Falling Demand or Tactics to Increase Sales?

DETROIT – When it comes to explaining why Tesla Inc. keeps slashing the prices of its electric vehicles, the auto industry is pretty much divided.

On one side are analysts who see an aggressive move by the electric vehicle leader to gobble up sales and market share from its rivals just as they begin to bring more vehicles to market.

On the other hand, critics argue that slacking demand for Tesla’s older vehicles has forced the company to cut prices to attract buyers.

Over the weekend, Tesla slashed the prices of its two most expensive vehicles from $5,000 to $10,000, or 4.3% to just over 9%. A Model S two-engine sedan now starts at $89,990, with the plaid “Performance” version starting at $109,990. A Model X SUV Dual Motor starts at $99,990 and the Performance version starts at $109,990.

It was the company’s second price cut this year in the United States. Tesla in January lowered prices on several versions of its electric vehicles, making some of them eligible for a new federal tax credit. The company has slashed U.S. prices on some versions of its best-selling Model Y SUV by nearly 20%. In addition, the base price of the Model 3, its most affordable vehicle, has been reduced by about 6%.

Morningstar analyst Seth Goldstein suggested that Tesla is trying to strike a balance between securing the best possible prices and maintaining buyer demand to keep its factories running fast enough to reduce the cost of producing each vehicle.

The company has higher profit margins than other automakers, Goldstein said, in part because it has developed more efficient manufacturing methods and because electric vehicles have fewer moving parts to assemble

“This could be a way for Tesla to keep some of the new entrants out of the electric vehicle market,” Goldstein said. The company is sending a message to its competitors that “you have to offer the best technology at a compelling price point while keeping costs down.”

Goldstein said he doesn’t see Tesla price cuts again this year unless the U.S. economy slips into recession.

Sales of the Model S and X account for just a fraction of Tesla’s total sales, but they’ve been growing over the past two years. Still, their sales fell a little over 8% from the third quarter of last year through the fourth quarter.

Sam Abuelsamid, electric mobility analyst at Guidehouse Research, noted that both models are expensive and unattainable for mainstream buyers. And they’re aging, another factor in their declining sales: the S debuted in 2012, the X in 2015.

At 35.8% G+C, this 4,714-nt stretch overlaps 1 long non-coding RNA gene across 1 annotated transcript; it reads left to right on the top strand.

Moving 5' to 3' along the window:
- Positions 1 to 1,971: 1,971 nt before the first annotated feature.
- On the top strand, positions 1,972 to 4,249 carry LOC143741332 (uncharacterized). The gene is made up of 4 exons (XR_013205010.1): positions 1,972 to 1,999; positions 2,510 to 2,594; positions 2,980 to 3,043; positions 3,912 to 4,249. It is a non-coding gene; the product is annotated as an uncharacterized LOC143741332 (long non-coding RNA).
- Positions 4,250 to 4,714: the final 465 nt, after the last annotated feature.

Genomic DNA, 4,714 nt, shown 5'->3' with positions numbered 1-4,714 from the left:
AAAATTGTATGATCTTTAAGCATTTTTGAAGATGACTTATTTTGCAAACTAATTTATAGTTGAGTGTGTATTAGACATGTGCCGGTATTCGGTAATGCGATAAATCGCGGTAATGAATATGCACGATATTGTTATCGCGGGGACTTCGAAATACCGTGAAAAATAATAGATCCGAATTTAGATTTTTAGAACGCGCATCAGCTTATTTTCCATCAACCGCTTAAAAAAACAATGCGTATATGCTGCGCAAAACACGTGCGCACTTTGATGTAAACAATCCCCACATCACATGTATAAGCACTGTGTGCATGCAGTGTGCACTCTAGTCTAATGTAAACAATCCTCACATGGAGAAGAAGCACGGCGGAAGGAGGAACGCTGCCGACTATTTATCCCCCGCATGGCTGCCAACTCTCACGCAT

Abuelsamid said he suspects Tesla decided to cut prices after demand for the two higher-priced vehicles fell in January and February. Since Tesla only reports quarterly sales, the sales picture won’t be clear until early April.

The recent price cuts, he said, should reduce the value of used Teslas simply because the new ones will cost less.

Although Tesla has updated the interior, electronics, and performance of its Plaid editions, their exteriors still look essentially the same as when they were first introduced. As a result, Abuelsamid said, the Teslas look older than similar models produced by startups and legacy automakers.

“Under the skin there are many differences” in the Teslas, he said. “Customers don’t really see these differences.”

During Tesla’s investor day last week, CEO Elon Musk acknowledged that affordability is still holding back sales.

“People’s desire to own a Tesla is extremely strong,” Musk said. “The limiting factor is their ability to pay for a Tesla.”

When Tesla announced its earlier price cuts in January, more versions of its popular Model Y small SUV were eligible for a $7,500 EV tax credit by bringing them below state price caps. This round of Tesla price cuts didn’t spark a price war, as some analysts had expected, though Ford lowered the price of its Mustang Mach-E, a Model Y competitor.

Abuelsamid noted that there is still limited availability for high-end luxury SUVs from BMW, Mercedes-Benz and others because automakers don’t produce many of them. Over time, he said, other automakers may be forced to lower prices on their luxury models.

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https://www.local10.com/business/2023/03/06/tesla-price-cuts-flagging-demand-or-tactic-to-boost-sales/ Falling Demand or Tactics to Increase Sales?

Sarah Y. Kim

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